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Maine Car Dealer Speaks Out Against Lowering MPG Standards

A Maine car dealer is among those voicing opposition to the EPA proposal to put a rollback of clean-air and fuel-efficiency standards back on the table. (
A Maine car dealer is among those voicing opposition to the EPA proposal to put a rollback of clean-air and fuel-efficiency standards back on the table. (
September 8, 2017

LEWISTON, Maine – The Environmental Protection Agency wants to reopen its review of fuel-efficiency requirements, but the owner of car dealerships all across Maine says that move would benefit automakers at the expense of consumers and taxpayers.

Adam Lee, who heads up Lee Auto Malls, says this is the wrong time to be even thinking about rolling back fuel-efficiency and clean-car standards. He says in addition to highly fuel-efficient vehicles, he also sells plenty of trucks and SUVs. They are popular in a rural state such as Maine, but he adds that does not mean consumers are opposed to getting better gas mileage.

"In the last five years, we've made tremendous progress," he says. "All the manufacturers now have vehicles that get much better fuel economy than they used to, and all of the electric cars coming out to market - if they roll back these standards, I think that will come to an end."

Critics say clean-car standards place too much of a burden on manufacturers. However, last year's review, in which the car companies were involved, found the standards to be reasonable and affordable for both consumers and automakers. The review also estimated those supposed burdens were overestimated by as much as 40 percent.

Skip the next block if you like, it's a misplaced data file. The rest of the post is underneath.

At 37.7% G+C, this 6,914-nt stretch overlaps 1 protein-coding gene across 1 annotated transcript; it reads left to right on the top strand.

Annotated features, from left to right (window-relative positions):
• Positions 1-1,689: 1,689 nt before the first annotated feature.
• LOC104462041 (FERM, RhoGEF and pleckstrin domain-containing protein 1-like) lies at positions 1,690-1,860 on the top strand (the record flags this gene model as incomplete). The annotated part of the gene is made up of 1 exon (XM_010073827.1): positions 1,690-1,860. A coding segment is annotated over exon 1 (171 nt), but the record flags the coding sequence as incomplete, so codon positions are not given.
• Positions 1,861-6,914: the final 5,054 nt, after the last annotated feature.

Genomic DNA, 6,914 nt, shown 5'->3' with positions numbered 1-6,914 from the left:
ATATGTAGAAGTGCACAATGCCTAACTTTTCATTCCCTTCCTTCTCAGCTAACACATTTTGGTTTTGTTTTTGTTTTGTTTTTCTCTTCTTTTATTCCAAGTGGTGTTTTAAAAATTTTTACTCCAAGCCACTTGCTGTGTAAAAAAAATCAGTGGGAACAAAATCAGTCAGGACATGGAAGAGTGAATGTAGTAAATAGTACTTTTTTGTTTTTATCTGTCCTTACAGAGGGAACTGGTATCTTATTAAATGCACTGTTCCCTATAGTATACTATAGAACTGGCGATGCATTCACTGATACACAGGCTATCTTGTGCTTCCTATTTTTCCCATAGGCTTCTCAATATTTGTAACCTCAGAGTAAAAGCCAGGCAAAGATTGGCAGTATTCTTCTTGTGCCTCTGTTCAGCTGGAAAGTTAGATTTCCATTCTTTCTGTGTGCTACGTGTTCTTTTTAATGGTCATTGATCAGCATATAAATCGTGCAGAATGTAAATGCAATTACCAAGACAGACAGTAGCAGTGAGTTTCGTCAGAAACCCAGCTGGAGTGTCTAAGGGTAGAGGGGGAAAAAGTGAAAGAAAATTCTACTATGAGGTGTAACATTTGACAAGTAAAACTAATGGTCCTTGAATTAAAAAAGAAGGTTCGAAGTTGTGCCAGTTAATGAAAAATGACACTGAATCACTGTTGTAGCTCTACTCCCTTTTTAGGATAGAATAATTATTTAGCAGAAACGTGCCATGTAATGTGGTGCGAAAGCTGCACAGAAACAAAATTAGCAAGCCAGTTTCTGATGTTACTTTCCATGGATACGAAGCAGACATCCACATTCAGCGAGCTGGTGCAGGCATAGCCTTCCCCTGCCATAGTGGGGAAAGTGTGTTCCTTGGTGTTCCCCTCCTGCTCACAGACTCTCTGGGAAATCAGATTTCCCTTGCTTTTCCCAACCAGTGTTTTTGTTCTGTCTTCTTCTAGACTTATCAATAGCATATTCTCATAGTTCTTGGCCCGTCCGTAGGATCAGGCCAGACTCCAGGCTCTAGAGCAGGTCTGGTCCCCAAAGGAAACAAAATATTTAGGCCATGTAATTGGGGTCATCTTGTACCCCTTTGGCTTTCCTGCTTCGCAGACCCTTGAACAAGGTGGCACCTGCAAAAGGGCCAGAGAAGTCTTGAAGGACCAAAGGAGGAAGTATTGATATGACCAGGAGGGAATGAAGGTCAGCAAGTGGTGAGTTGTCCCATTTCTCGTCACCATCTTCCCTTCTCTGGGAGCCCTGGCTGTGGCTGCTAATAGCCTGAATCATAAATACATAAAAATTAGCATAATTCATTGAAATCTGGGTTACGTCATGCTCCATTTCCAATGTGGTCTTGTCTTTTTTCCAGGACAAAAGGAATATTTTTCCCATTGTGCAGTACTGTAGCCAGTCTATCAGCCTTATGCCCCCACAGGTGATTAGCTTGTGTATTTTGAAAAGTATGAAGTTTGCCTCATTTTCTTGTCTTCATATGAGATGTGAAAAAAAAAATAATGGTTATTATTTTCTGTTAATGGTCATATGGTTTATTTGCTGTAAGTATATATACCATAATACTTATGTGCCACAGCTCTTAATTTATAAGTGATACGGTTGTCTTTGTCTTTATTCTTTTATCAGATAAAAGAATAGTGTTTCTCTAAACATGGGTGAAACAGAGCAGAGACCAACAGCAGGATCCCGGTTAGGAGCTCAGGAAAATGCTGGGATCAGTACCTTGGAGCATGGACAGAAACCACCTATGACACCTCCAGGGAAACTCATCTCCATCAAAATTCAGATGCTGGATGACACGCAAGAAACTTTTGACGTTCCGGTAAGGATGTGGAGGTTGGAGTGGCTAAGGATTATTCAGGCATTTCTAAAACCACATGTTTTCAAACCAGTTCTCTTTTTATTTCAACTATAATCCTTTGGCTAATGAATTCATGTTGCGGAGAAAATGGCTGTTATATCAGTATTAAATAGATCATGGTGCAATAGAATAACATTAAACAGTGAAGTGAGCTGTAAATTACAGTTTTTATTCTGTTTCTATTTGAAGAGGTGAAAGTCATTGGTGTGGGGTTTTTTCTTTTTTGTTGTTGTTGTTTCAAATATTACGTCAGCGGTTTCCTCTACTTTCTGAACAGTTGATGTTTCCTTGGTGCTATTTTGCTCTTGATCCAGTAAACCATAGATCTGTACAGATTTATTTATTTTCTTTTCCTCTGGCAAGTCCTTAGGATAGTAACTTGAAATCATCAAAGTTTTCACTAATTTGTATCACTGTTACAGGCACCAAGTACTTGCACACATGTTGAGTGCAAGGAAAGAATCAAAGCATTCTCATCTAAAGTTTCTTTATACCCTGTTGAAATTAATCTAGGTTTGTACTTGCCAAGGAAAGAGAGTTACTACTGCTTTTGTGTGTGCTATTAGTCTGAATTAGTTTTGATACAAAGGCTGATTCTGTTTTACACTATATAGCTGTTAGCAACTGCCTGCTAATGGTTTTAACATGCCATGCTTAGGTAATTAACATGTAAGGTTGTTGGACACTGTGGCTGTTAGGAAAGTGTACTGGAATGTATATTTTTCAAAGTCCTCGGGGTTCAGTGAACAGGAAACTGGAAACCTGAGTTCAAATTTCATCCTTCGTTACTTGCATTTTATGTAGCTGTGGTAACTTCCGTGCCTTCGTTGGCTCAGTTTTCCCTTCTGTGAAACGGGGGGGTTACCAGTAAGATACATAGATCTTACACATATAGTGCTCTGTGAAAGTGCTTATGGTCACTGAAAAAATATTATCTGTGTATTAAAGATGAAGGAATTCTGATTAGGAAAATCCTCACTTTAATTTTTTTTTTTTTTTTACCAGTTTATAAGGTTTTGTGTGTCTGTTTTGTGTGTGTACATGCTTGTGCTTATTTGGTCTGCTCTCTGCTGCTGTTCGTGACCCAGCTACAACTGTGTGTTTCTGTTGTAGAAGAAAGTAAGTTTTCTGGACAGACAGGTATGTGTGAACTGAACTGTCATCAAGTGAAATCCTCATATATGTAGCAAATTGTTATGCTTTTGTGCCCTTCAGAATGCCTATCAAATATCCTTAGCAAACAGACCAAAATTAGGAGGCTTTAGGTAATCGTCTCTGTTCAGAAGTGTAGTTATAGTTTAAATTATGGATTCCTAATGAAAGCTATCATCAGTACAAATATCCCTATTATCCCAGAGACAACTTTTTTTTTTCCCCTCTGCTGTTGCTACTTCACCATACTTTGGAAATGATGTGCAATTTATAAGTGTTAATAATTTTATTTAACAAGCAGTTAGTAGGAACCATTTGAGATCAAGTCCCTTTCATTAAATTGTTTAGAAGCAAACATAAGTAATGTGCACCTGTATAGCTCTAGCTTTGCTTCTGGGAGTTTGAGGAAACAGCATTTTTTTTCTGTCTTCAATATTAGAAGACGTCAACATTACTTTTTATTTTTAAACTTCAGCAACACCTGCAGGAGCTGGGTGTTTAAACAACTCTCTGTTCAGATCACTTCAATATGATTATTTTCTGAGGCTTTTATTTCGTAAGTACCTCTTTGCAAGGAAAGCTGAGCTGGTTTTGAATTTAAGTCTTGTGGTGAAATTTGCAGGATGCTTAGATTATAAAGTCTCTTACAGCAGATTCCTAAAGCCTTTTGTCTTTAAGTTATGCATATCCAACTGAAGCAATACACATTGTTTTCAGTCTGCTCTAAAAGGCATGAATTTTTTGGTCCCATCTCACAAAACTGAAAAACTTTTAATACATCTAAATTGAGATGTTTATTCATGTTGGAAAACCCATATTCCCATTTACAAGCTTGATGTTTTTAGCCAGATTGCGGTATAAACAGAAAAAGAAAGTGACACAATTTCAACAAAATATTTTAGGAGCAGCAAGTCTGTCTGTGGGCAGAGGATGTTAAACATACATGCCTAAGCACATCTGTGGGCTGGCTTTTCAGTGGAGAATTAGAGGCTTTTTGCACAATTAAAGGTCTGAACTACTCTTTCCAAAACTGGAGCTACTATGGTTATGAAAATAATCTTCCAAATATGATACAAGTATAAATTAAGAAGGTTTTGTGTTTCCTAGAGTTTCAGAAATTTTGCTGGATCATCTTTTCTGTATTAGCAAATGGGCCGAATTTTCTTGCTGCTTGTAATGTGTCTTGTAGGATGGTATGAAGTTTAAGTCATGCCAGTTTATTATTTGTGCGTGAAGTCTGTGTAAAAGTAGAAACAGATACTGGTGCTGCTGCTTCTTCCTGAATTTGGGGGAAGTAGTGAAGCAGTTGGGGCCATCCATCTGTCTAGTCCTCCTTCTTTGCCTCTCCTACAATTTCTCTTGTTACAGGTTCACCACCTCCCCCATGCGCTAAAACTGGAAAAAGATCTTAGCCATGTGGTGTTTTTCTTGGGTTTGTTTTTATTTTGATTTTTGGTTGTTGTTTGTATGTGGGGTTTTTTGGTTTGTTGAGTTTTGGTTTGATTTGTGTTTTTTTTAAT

Lee just penned an opinion piece in USA Today and says a whole new crop of electric cars coming to market now get 150 to 200 miles on a charge.

Fuel-efficiency standards keep American manufacturers competitive, according to David Cooke, a vehicle specialist at the Union of Concerned Scientists. He says those standards save billions of barrels of oil and reduce fuel costs to consumers.

"We're saving about $50 million a day thanks to the standards that are on the books, and as long as we stay the course, by 2030 that number will grow to over $300 million per day," he explains.

Maine often is dubbed as being the tailpipe of the nation because residents are vulnerable to vehicle emissions from the Northeast.

Joseph Minott, executive director and chief counsel of the Clean Air Council, says the standards have been helping clean up the air.

"It reduces greenhouse gases, it reduces the precursors to ozone smog, it means that we're using our cars more efficiently," Minott says. "It's a win-win-win program."

Maine's Attorney General Janet Mills has threatened to sue the EPA should it roll back standards on greenhouse-gas emissions from cars.

Mike Clifford, Public News Service - ME